BILLINGS, Mont. -- As we continue to monitor the number of COVID-19 cases in the state, one term to be familiar with is R Naught value. This measurement tells us how fast the virus is spreading.
Montana has some of the lowest COVID-19 numbers in the country, but one of the highest R Naught values out of all 50 states. We turned to Yellowstone County Health Officer John Felton find out why this is the case.
Felton defines R Naught value as the number of people who are infected by an infected person. If the value is less than one, then the prevalence of the disease is reducing, and the higher the number goes, the more rapidly the pandemic spreads. Felton provides us with this example.
"Joe Smith is found to be positive. We do contact tracing on Joe Smith, and identify 10 potential contacts. Two of those people become ill and become positive. Then in that case the R Naught value is 2," he says.
As of 5:00pm on 6/24/2020, Montana's R Naught value is 1.46. You can monitor that value over time on this website: https://rt.live/.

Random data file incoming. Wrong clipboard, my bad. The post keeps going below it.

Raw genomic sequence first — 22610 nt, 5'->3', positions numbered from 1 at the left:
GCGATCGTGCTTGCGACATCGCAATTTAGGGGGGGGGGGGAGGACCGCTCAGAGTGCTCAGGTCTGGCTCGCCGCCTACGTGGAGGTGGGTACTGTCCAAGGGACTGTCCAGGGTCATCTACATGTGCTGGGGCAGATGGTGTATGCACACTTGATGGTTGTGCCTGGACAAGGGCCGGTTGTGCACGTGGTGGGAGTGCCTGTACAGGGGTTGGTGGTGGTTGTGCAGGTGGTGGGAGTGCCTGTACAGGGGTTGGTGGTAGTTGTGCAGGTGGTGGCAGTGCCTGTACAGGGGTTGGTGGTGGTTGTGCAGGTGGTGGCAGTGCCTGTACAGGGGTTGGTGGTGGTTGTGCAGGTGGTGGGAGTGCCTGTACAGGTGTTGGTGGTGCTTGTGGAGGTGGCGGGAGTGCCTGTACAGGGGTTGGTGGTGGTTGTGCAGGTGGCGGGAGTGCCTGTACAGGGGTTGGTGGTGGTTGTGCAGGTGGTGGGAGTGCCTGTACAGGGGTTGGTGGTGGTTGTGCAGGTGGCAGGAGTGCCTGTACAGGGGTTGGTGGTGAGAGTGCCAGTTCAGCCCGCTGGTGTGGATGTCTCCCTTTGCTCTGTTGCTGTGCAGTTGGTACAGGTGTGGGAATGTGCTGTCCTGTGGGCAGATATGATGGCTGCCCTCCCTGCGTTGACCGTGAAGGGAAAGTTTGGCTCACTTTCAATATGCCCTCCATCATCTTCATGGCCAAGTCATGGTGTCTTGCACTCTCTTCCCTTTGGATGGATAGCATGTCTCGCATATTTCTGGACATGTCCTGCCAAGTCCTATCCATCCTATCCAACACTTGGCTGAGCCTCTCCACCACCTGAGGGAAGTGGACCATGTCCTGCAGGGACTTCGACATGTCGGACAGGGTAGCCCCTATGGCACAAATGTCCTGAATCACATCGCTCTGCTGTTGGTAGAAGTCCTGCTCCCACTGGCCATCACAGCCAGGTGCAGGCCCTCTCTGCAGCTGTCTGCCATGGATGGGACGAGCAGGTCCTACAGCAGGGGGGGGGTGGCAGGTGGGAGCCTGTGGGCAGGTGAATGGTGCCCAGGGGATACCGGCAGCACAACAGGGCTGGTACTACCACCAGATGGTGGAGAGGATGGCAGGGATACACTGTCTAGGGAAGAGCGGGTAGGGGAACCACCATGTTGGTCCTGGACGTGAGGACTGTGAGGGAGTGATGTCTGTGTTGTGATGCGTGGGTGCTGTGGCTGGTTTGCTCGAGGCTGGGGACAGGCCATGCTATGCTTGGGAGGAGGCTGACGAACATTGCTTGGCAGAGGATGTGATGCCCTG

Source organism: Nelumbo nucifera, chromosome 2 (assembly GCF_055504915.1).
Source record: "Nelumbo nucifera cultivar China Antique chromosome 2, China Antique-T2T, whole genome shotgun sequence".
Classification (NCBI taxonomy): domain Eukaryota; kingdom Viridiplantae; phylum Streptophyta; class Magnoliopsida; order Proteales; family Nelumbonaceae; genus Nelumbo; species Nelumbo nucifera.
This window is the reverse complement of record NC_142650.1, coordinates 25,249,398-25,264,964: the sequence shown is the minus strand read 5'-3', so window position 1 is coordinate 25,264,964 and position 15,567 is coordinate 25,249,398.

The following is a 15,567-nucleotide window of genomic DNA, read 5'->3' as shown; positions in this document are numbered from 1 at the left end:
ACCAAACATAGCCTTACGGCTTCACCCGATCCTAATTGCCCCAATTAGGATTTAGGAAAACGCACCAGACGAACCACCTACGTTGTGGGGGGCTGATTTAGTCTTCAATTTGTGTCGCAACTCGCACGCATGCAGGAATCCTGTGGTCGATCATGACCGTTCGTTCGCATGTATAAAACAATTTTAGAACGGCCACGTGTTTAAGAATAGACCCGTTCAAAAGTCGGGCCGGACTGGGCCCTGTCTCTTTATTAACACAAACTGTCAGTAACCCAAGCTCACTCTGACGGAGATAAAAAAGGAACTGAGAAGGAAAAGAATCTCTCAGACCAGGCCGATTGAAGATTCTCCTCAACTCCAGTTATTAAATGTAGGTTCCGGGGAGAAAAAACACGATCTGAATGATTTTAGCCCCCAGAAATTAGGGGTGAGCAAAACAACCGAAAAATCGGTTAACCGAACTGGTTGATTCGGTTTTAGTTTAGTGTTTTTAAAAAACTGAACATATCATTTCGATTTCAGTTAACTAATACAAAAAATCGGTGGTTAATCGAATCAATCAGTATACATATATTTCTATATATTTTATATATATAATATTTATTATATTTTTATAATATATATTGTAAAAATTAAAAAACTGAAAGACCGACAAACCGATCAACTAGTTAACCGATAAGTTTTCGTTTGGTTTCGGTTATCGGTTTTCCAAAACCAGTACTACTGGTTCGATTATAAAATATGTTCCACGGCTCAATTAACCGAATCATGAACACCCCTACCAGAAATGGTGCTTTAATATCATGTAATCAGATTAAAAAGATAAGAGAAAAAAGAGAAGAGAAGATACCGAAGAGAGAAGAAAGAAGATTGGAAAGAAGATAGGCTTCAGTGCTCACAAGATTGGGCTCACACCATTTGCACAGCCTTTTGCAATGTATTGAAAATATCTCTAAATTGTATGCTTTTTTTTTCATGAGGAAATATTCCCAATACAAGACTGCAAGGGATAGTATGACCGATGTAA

Felton says because many of the cases in Montana are linked, whether it be household or work contacts, that drives the R Naught value up.
He says when you have community spread, where you can't identify where the case originated from, then the R Naught value goes down. With community spread, Felton says you wind up identifying more COVID-19 cases.
Felton says the way we slow down that rate is by keeping our distance from one another, washing our hands, wearing masks, and staying home when you're sick.